Statut personnel et égalité devant la loi

© Baudouin Dupret / Qawami

Three steps are necessary for the realization of ELIPS: 1) Defining clearly the object through an analytical method; 2) Investigating six selected countries through field researches; 3) Organizing a general survey of the concerned legal systems.

Defining the object through an analytical method

In order to conduct our research about the pluralism of personal statuses and its relationship with the principle of equality, we need to use a definition that is clearly based on an analytical method. The preparation of the project has led us to such a definition: a legal order with a plurality of personal statuses that contains a set of differentiated statuses (that is, different from the status(es) of other nationals) of family law, based on the belonging (or non-belonging) to a religion-based community, acquired by birth or marriage, with or without the possibility of choice. By “personal-status law” or “family law”, we mean a corpus of legal rules concerning the family: not only different forms of marriages that can exist in countries without such plurality of personal statuses, but different rules concerning divorce, rights of spouses, filiation, adoption, inheritance. The criterion defined as “belonging to a religious-based community” excludes African legal systems (like Botswana, Lesotho, Malawi, Zambia, Zimbabwe, Uganda and South Africa) using only the distinction between customary communities (based on territorial rather than personal rules) and “general law” (linked with civil or religious marriages inherited from the colonial period). We admit that the linkage with the personal status is not always based on a religious affiliation, in particular when citizens can choose between different personal status options (ex. Senegal, Cameroon), but we consider that this religious component is present in all countries with a plurality of personal statuses. In some countries, one part of the population can be ruled by a personal status based on religion (e.g. Muslims), whereas the other part (non-Muslims) is ruled by other personal-status laws. In other countries, like Cameroon, Islamic personal-status law is not officially recognized: interpersonal conflicts are based on the opposition between “modern law” (with inter-territorial conflicts between the common law system in English-speaking regions and the civil law system in French-speaking regions) and the customary rules of about 250 ethnic groups. However, Alkaly courts concerning Cameroonians from the English-speaking area and of Muslim religion maintain a role for the criterion of belonging to a religious community. We have decided not to include Kuwait, Oman, Qatar and the United Arab Emirates in our list, although these countries’ personal-status codes contain specific rules for non-Muslims, since the latter constitute a non-representative minority.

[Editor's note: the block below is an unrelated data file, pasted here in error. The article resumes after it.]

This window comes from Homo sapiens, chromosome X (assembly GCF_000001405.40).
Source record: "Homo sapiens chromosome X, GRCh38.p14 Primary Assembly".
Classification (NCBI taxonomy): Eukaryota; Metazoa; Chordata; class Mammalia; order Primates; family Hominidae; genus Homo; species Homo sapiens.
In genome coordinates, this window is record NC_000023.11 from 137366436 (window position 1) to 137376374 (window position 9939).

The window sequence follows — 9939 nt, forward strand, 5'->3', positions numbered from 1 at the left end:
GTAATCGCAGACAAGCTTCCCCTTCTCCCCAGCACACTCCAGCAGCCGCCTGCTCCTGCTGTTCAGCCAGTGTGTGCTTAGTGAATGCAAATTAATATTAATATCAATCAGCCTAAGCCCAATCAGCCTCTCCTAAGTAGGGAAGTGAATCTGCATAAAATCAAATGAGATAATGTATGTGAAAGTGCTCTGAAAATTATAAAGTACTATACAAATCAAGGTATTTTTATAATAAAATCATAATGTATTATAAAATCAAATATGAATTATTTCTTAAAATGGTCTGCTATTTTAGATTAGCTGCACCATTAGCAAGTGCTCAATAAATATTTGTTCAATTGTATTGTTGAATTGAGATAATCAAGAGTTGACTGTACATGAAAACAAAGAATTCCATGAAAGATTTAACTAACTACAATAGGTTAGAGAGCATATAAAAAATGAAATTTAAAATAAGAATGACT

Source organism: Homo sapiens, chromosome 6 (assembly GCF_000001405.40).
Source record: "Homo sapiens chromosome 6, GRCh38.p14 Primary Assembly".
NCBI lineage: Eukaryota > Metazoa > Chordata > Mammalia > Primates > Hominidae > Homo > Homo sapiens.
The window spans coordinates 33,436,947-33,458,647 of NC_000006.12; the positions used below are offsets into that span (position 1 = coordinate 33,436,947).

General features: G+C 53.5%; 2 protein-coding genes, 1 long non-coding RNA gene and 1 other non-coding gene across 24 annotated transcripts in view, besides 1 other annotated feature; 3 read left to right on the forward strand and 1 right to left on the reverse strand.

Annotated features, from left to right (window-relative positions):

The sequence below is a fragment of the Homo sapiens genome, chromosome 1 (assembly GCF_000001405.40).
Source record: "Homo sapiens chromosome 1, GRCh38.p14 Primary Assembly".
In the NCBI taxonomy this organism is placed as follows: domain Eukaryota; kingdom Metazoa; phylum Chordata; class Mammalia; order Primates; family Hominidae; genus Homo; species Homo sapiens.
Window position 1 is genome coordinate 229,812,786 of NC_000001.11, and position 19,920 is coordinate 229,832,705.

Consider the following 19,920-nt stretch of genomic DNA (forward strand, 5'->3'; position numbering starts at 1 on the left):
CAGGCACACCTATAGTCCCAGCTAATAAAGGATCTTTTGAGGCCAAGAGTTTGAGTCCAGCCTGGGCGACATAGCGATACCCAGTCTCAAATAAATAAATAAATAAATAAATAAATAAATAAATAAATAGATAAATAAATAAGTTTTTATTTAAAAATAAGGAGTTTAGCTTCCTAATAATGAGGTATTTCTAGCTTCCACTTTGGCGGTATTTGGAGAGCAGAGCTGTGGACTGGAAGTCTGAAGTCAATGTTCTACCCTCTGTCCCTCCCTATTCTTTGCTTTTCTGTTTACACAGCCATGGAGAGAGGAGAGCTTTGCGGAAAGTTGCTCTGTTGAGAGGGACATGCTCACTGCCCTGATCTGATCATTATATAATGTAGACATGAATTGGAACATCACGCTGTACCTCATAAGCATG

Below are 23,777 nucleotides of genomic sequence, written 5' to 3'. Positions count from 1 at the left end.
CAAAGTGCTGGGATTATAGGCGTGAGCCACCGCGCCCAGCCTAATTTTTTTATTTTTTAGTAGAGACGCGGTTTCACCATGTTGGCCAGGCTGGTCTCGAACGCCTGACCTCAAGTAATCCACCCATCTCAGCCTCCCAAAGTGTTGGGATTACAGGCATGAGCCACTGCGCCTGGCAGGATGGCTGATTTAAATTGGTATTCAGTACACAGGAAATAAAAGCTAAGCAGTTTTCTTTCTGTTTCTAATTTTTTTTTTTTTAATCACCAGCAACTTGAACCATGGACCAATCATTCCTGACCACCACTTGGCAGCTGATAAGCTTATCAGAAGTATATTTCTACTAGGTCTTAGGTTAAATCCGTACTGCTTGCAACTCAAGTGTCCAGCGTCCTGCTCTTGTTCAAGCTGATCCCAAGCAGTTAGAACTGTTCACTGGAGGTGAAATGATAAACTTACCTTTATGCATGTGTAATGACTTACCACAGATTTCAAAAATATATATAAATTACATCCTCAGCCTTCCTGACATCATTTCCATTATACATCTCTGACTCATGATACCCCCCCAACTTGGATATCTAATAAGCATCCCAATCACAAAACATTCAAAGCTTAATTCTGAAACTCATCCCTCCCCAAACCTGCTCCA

The idea that personal status is “acquired by birth or marriage” leads to issues related to the presence or absence of its mention in the civil registries (a controversial question in Lebanon, Israel and in Indonesia), of the freedom of choice for the form of the marriage, and of the respective role of filiation and education in the determination of the personal status of a person.

In all countries, the principle of equality is interpreted as the obligation to treat equally persons who are in the same situations. Our research will not address the “principle of equality between men and women” as such, although, in many countries with a diversity of personal-status laws, women and men do not share the same condition. There is a specific field regarding equality issues in countries with diverse personal-status laws, as evidenced by recent rulings in India, Indonesia, Egypt, Lebanon, Cameroon, and Tanzania. We want to focus on cases and situations in which the principle of equality is invoked as being consistent or, on the contrary, inconsistent with the diversity of personal-status laws. For example, when one party to a conflict claims that women (or children) from their community enjoy less rights than women (or children) from another community submitted to a less discriminatory personal-status law.

In several Asian and African countries, in recent years, transformations of criminal law based on the right to privacy, equality and non-discrimination have also indirectly affected personal status through the development of general rules applicable to all individuals (e.g. abortion laws, laws regarding domestic violence, decriminalization of homosexuality, laws regarding out-of-wedlock sexual intercourse). All these developments also deserve to be studied, but ELIPS will focus on family law in the six countries where new developments show an increasing conflict between the diversity of personal-status laws and the principle of equality. We do not underestimate the risks related to the political situation in some of these countries, nor do we ignore the development of similar configurations in other countries with a diversity of personal-status laws. Nevertheless, these risks are reasonable and manageable, provided that we show flexibility in our choices according to the development of local circumstances.